Monday, 5 January 2009
"We are meat, we are potential carcasses"
One of me new years resolutions was to not let things pass me by and make more of an effort, regret in hindsight has always been the easier option, along with financial constraints and excuses devised around such spanner type devices.
So, with this in mind I bought myself a train ticket & exhibition ticket and made my way down to London to see the Francis Bacon show at the Tate Britain the day before it closed and would become ‘one of those things I really should have done’
I have never been to London before on my own, and never travelled so far on a train knowing that when I arrive I would have to also navigate my way through the maze of the London underground system.
I didn’t help matters that the day before my journey a ‘light aircraft’ decided to crash land onto the main railway line, bringing the overhead lines down, killing the passengers and pilot and bringing the whole rail system to a grinding halt.
I fully expected all trains to be cancelled. The train due before mine was.
My train arrived on time and took me direct to Euston London with just an added 60 minutes diversion.. Can’t complain about that.
From the station I walked down into ‘the underground’ bought a day ticket and then worked out from the multi-coloured spaghetti maps which line/stop I needed.
It was all just too easy. I arrived at Tate Britain in time to collect my pre-booked ticket (which was a God send as the queue was huge and a TV monitor was flashing up what time slots where left and this was counting down very quickly) found the cafe, got a beer & waited to be let in.
The exhibition was divided into ten rooms;
Animal, Zone, Apprehension, Crucifixion, Crisis, Archive, Portrait, Memorial, Epic and Late.
I’m not going to write a review here of every room and painting, you can find reviews all over the internet, or better still, look at the paintings also found all over the internet.
The immediate shock that hits you as soon as you step into the first room is unbelievable and is one that carries throughout the entire exhibition, his theme of ‘without God. humans are subject to the same natural urges of violence, lust and fear as any other animal’ is always very evident, from the first contorted and disfigured apes/baboons & male nudes to the agonising screams of his ‘Popes’ after Velazquez
Flesh and paint become blurred, his techniques of layering thick elephant hide paint onto the ‘wrong side’ of the canvas, a visual that until you see the actual paintings cannot be appreciated in reproductions/prints found in books.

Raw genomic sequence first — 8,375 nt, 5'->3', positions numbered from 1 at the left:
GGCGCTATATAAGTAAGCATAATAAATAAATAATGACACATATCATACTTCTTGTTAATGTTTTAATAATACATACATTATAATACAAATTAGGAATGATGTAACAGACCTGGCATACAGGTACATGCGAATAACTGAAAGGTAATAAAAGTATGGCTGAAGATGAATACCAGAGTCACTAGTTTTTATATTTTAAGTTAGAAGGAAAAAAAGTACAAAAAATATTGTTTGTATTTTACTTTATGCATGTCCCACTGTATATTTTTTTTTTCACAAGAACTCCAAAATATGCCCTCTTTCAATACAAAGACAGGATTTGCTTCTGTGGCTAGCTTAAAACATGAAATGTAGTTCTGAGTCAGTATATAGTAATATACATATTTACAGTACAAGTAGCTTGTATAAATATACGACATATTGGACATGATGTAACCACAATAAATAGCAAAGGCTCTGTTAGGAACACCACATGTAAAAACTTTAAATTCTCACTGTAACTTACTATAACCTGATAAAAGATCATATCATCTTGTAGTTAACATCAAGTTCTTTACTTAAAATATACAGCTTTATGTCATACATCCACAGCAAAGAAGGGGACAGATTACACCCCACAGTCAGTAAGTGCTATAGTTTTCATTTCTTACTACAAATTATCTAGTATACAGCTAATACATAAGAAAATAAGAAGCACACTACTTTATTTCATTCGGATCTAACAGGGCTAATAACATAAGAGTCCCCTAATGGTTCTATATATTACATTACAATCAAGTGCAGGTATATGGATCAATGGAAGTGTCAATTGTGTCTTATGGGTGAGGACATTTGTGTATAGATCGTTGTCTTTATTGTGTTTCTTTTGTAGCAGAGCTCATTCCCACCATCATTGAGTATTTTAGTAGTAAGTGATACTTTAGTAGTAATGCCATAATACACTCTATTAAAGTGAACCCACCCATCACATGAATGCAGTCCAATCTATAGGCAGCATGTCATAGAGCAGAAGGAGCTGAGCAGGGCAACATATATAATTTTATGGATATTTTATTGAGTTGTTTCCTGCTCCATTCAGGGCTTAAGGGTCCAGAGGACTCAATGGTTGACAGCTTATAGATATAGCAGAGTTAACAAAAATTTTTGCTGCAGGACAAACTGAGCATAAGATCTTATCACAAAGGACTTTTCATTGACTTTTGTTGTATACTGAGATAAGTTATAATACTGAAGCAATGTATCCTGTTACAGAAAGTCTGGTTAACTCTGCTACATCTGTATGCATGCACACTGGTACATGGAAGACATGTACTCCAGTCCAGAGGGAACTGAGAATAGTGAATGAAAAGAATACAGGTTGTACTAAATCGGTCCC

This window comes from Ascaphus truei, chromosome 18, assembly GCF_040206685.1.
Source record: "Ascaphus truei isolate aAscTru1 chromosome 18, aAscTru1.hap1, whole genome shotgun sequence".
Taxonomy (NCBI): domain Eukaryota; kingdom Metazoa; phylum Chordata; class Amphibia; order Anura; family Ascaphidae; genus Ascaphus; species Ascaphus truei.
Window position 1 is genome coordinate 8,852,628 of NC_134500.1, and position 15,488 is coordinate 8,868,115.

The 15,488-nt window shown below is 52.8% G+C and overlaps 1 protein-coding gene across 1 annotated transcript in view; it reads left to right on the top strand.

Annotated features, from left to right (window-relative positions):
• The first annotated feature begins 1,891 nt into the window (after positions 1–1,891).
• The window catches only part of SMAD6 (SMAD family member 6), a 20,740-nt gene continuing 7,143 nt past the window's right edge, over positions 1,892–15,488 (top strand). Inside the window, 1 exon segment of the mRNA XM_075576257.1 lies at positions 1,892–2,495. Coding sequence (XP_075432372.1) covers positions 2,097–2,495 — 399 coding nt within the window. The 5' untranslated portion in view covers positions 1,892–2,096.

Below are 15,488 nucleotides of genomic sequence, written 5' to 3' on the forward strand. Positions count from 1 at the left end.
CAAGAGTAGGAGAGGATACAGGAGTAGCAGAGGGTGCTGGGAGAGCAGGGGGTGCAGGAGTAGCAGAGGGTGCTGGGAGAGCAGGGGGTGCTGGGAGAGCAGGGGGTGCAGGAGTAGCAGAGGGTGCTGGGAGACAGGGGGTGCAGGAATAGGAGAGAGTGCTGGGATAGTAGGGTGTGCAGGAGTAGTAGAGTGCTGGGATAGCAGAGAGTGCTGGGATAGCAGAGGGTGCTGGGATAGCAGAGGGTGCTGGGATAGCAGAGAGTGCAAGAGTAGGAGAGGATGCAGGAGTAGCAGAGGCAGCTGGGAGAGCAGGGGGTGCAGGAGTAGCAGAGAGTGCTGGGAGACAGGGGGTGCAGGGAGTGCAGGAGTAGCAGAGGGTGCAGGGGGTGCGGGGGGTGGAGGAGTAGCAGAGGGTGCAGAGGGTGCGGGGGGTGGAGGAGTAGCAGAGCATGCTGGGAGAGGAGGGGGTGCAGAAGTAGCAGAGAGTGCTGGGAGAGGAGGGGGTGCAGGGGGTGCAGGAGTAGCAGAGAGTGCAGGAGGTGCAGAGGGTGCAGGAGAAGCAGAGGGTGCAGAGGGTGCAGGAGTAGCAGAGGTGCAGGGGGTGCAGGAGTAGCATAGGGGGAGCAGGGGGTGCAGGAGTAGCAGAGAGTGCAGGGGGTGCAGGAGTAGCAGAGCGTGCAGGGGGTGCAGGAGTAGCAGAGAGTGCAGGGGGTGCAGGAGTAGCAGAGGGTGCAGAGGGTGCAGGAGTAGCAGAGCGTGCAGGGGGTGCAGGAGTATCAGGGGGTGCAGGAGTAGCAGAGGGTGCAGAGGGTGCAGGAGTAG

The Crucifixion paintings are quite horrifying, bleak & brutal, again coming back to that atheist viewpoint (ironically due to the subject, but all we ever actually see being crucified are lumps of meat) it is more the gloating figures that surround the gory event that disturb.
Bacon painted these towards the end of the second world war, and it is said that people didn’t know what to expect from the upcoming possibility of ‘peace’ - Bacon knew that it would make no difference and that human kind would go on to commit horrific deeds against itself.
My favourite room. Not because of the recent controversy caused by the finding of lists and potential subjects that he denied ever making.
He always stated his paintings where accidents and by chance, that he never made sketches, lists, etc.. well, apparently he did.
He also once described images falling into his mind like slides.. well, perhaps too many slides where falling, maybe he was struggling to remember them all..
It doesn’t really prove anything or take anything away, but I always find it fascinating to see the surroundings, the paint marks that miss the canvas, the things trodden under foot, the scribbles.. “figure like Rodin” etc..
The last room. He is in his seventies now. In this room, fittingly for me, before returning to the 'safety' of the real world, is the painting 'Blood on the Pavement' painted in 1988 (four years before his death). For somebody who put the 'figure' back into modern day painting, this painting has a suprising significance and ironically no figure, just perhaps the final mark of one. It is for me the most bleak of all, nothing at all, just a splatter of blood left on some indescript grey stone pavement, people will walk by probably not even stopping to look at it in this modern world of everyday violence.
His paintings where his life and his lived every 'chaotic/controlled' paint stroke to the full, I always imagined him in his filthy squalid studio, drinking, smoking, painting, there was no other place, no going home from the office to some comfortable & expensively decorated designer apartment to watch ‘Strictly come cooking’ on TV.
Posted by Heaton at 02:03